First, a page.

Australia

The Harry Potter-inspired international sport Quidditch is rebranding to ‘quadball’. Here’s why

The sport of quidditch, inspired by the Harry Potter fantasy novel series, is moving to rebrand itself as “quadball” to avoid copyright issues and distance itself from views on transgender issues expressed by the books’ author.
This week, the International Quidditch Association (IQA) announced it would follow the lead of US Quidditch and Major League Quidditch in ditching the name quidditch, which is trademarked by entertainment company Warner Bros., in favour of “quadball”.
The IQA cited both copyright issues and a desire to distance the sport from the “anti-trans” views of Harry Potter author J.K. Rowling as the reasons for the move.

A Quidditch Australia representative told SBS News the national body was “very supportive” of the change, and would hold a board meeting to discuss adopting the new name next month.

Quidditch is played by as many as 600 teams in 40 countries according to the IQA. Credit: Ajantha Abey

“First, J.K. Rowling, the author of the Harry Potter book series, has increasingly come under scrutiny for her anti-trans positions. LGBTQ+ advocacy groups like GLAAD and the Human Rights Campaign as well as the three lead actors in the Harry Potter film series have criticized her stances,” the explaining the name change.

“In addition, the sport inspired by quidditch is looking to continue to grow like other sports that have sprung from humble origins. The game commonly known as ultimate Frisbee has officially changed its name to ultimate, in part because “Frisbee” is a registered trademark of the Wham-O toy company that invented the piece of equipment.”
Ms Rowling’s views on sex and gender have been criticised as “transphobic”, an allegation she has repeatedly denied.
In a statement posted online in 2020, Ms , saying she was “deeply concerned about the consequences of the current trans activism”.
J.K. Rowling in New York at an awards service in 2019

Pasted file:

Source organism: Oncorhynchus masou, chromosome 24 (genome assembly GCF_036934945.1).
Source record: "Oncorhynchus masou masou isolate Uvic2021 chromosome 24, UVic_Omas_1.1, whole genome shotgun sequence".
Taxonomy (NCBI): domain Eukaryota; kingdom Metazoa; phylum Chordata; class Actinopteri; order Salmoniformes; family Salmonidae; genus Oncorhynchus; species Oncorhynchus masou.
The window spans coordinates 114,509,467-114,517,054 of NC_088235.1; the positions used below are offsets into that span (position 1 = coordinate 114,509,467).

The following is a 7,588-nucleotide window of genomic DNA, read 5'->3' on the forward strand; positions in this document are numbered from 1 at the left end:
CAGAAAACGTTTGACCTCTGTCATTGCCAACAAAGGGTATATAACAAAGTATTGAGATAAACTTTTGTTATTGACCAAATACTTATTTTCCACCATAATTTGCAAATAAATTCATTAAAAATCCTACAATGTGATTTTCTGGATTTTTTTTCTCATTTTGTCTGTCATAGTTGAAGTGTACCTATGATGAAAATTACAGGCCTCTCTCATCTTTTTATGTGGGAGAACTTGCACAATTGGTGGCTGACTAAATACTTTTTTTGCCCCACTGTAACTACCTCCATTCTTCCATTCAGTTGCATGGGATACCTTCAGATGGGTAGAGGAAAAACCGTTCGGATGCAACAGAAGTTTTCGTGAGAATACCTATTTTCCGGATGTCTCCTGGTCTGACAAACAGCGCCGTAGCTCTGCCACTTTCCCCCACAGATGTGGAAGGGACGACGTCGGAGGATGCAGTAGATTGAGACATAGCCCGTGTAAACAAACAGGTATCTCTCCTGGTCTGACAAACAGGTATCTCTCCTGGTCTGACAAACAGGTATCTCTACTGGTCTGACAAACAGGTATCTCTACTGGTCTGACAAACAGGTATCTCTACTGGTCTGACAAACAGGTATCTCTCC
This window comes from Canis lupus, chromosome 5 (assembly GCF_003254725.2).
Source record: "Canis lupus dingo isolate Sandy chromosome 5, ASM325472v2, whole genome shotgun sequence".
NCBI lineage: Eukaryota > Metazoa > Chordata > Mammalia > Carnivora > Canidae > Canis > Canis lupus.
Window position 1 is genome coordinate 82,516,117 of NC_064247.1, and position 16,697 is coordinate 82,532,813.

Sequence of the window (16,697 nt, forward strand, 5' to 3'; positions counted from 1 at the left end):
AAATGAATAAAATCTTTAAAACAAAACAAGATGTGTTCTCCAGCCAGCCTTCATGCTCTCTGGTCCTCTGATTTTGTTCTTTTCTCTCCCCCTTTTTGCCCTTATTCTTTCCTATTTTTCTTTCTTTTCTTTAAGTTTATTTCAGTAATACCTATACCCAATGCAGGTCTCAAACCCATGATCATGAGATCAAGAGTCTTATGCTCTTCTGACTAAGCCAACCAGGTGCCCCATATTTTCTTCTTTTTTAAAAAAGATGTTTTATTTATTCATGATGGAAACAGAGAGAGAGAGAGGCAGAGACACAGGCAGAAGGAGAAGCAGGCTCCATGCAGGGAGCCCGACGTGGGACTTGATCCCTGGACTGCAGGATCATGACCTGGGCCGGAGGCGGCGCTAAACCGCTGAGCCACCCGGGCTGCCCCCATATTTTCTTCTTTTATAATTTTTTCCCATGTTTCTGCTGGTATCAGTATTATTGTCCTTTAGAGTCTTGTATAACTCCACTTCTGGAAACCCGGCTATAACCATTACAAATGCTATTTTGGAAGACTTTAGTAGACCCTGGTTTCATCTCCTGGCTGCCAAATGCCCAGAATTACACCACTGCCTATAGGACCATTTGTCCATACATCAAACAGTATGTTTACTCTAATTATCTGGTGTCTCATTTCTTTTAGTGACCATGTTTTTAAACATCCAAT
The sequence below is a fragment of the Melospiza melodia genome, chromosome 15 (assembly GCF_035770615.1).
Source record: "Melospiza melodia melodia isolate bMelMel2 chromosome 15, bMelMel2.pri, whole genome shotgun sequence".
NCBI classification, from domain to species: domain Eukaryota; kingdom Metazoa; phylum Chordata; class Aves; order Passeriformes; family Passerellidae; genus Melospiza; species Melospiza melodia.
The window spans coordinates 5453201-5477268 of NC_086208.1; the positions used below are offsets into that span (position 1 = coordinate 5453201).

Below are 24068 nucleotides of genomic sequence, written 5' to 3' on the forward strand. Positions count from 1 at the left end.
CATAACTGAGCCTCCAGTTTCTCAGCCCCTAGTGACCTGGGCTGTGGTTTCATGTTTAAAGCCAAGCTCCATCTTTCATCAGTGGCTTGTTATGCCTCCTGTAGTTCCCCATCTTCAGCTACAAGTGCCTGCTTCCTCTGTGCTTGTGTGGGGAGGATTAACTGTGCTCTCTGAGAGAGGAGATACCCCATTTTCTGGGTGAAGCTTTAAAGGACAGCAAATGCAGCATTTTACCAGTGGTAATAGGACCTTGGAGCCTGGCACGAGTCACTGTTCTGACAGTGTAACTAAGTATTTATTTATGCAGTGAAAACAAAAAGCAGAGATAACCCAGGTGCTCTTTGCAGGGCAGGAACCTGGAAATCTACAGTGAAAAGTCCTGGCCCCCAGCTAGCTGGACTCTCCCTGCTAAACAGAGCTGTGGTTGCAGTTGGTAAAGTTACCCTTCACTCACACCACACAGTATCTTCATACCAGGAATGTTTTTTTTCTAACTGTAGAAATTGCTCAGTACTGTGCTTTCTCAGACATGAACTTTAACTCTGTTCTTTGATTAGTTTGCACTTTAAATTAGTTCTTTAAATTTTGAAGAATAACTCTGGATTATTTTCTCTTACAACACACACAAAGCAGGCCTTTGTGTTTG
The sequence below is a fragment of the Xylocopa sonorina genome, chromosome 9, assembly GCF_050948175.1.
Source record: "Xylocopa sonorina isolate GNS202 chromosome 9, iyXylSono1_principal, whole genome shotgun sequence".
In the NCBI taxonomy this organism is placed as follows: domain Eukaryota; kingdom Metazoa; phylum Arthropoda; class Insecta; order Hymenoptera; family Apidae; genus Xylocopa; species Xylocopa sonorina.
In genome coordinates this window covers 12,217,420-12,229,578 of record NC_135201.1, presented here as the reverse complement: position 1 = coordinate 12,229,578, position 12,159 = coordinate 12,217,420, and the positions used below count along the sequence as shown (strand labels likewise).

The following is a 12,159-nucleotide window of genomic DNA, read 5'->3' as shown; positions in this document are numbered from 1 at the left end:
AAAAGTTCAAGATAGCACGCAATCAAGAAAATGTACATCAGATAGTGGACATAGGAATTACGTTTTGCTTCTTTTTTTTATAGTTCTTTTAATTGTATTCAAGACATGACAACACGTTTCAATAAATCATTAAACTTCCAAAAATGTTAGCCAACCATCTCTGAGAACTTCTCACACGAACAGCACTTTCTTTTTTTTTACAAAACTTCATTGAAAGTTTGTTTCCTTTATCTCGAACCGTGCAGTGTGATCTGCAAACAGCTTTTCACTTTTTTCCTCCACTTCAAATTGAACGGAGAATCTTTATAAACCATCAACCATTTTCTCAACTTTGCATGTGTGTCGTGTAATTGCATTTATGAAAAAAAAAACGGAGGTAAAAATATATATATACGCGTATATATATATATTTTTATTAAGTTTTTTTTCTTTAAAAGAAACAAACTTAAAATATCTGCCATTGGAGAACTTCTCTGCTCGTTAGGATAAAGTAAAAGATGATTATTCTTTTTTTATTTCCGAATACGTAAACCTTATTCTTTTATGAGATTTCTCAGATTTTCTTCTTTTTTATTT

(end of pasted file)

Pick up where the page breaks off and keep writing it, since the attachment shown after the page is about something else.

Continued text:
Harry Potter author J.K. Rowling has been the subject of controversy. Source: Getty

“I want trans women to be safe. At the same time, I do not want to make natal girls and women less safe. When you throw open the doors of bathrooms and changing rooms to any man who believes or feels he’s a woman – and, as I’ve said, gender confirmation certificates may now be granted without any need for surgery or hormones – then you open the door to any and all men who wish to come inside,” she wrote.

The IQA said the sport’s new name had “received strong support across demographic groups in various worldwide surveys”.

Quadball “refers to both the number of balls and the number of positions in the real-life sport”, the organisation said.

Quidditch Australia backs name change

Quidditch Australia secretary Jamie Turbet told SBS News that the national organisation was “very supportive” of the US leagues’ and IQA’s decisions to change the sport’s name, and would hold a board meeting in August to officially discuss adopting the new name.
“We are very supportive of the US Quidditch and the International Quidditch Association for this change, we think it’s a step in the right direction, and we think quadball is as good a name as you could get,” Ms Turbet said.
Being “an inclusive sport is very integral to quidditch”, Ms Turbet said, describing Ms Rowling’s “anti-trans” comments as “pretty damaging”.

“We are a mixed-gender sport, and we have specific ratios of genders that we need to keep on pitch, and we also recognise genders beyond girl and boy, we also recognise non-binary, trans folks,” she explained.

A group photo of The Dropbears quidditch team.

Credit: Ajantha Abey

“So to have the creator, J.K., be very much on the anti-trans movement at the moment is pretty damaging to a lot of our players and it’s not something we want to be associated with, because we have such an inclusive community and it really goes against like the heart of the community to be seen supporting those sort of comments.”

Quidditch is played by approximately 600 teams in 40 countries around the world according to the IQA, and the sport has built a strong base in Australia over more than a decade.
First introduced in Rowling’s Harry Potter books – the highest-selling book series of all time – the game was adapted to real life in 2005 with two teams of seven players running around with broomsticks between their legs in a full contact sport.
This weekend, Australia’s national quidditch team, The Dropbears, will compete in the IQA European Games in Limerick, Ireland.

The tournament will be the last time the name ‘quidditch’ is used by the IQA for international competitions, with the organisation saying it would work with its member national governing bodies “on developing a timeline for adopting the new name following the European Games”.

People play quidditch in Australia.

Quidditch Australia says inclusivity is integral to the sport, and has expressed support for the name change. Credit: Taylor Angelo

Running from 22-24 July, the European Games will feature 20 teams from Europe, Australia and Hong Kong.

The games will be The Dropbears’ first major international competition since the COVID-19 pandemic disrupted sporting competitions around the world.

With Reuters.

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